Signs and Symptoms
Conjunctival lymphomas represent a mass lesion of the superficial ocular surface. They are classically described as "salmon-colored patches," and may present bilaterally in as many as 20% of patients. The lesions are fleshy and may grow rapidly. Often, they appear to arise from within the fornix and extend toward the cornea. Despite the characteristic appearance, conjunctival lymph-omas resemble several other benign tumors of the ocular surface, including squamous papilloma, pyogenic granuloma and lymphangiectasis. Patients with conjunctival lymphoma tend to be young to middle-aged adults. They may complain of chronic redness but rarely report ocular discomfort.
Lymphoma is best described as malignant growth of lymphoid tissue, or cancer of elements of the lymphatic system. Lymphoid tissue is present in most organs throughout the body, and is connected by channels and conduits to lymph nodes, located primarily in the neck, axillae, groin and abdomen. In the eye, lymphoma manifests as a conjunctival or orbital mass, a choroidal infiltration with secondary uveitis, or an infiltrative optic neuropathy.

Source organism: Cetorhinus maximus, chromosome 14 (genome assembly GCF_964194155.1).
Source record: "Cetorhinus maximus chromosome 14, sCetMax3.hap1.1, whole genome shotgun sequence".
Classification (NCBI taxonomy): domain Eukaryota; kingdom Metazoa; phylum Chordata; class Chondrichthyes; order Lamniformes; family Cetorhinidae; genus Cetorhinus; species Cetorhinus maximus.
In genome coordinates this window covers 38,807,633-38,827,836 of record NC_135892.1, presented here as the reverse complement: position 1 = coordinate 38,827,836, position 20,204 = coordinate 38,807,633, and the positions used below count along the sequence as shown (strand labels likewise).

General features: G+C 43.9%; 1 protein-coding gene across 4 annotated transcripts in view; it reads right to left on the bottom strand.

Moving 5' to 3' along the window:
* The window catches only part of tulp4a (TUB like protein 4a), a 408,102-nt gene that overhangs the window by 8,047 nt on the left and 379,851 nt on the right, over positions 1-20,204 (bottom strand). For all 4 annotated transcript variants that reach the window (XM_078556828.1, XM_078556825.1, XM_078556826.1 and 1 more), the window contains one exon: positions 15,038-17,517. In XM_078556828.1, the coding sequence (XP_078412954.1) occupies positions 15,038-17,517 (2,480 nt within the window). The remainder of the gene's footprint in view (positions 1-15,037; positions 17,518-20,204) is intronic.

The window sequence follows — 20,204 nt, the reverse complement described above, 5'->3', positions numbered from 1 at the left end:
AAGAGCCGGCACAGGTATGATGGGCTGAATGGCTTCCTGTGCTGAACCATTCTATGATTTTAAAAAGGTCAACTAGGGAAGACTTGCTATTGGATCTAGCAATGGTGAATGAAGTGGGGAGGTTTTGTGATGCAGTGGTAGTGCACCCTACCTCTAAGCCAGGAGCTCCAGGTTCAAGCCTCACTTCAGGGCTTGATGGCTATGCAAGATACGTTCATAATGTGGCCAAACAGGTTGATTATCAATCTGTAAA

A variety of nomenclature is used to describe lymphoid tumors of the conjunctiva. Some sources divide the lesions into three classifications: (1) benign reactive lymphoid hyperplasia; (2) atypical lymphoid hyperplasia; and (3) malignant lymphoma. Benign lymphoid hyperplasia contains mature follicles composed of B-cell lymphoblasts surrounded by a mantle zone of mature T cells.1 Atypical lymphoid hyperplasia may represent an evolving lymphoma, containing "burned-out" or "abortive" follicles. Malignant lymphomas may be further subdivided into: (1) MALT, or mucosa- associated lymphoid tissue lymphoma (sometimes called a "MALToma"); and (2) non-MALT lymphoma. MALT lymphomas are portrayed as being less aggressive, while non-MALT lesions are considered highly malignant and invasive. The majority of conjunctival lymph-omas are monoclonal proliferations of B lymphocytes.2 Lymph-oid tumors of the conjunctiva are associated with systemic lymphoma in about 31% of patients.3
Therapy for conjunctival lymphoma depends on the disposition of the tumor and whether there is disseminated lymphoma elsewhere in the body. Isolated conjunctival lymphoma (i.e., involving the conjunctiva but no other ocular or systemic structures) is most often treated with external beam irradiation. Dosage and exposure tends to be higher for more aggressive non-MALT lymphomas, though care must be taken to minimize long-term complications of ocular radiation such as xerophthalmia or cataract formation.4 Recent studies have shown that intralesional interferon may also be a viable form of therapy for MALT lymphomas of the conjunctiva.5,6
Other reports in this section
Eyelids & Eyelashes | Conjunctiva & Sclera | Cornea
Uvea | Vitreous & Retina | Neuro-Ophthalmic Disease | Oculosystemic Disease
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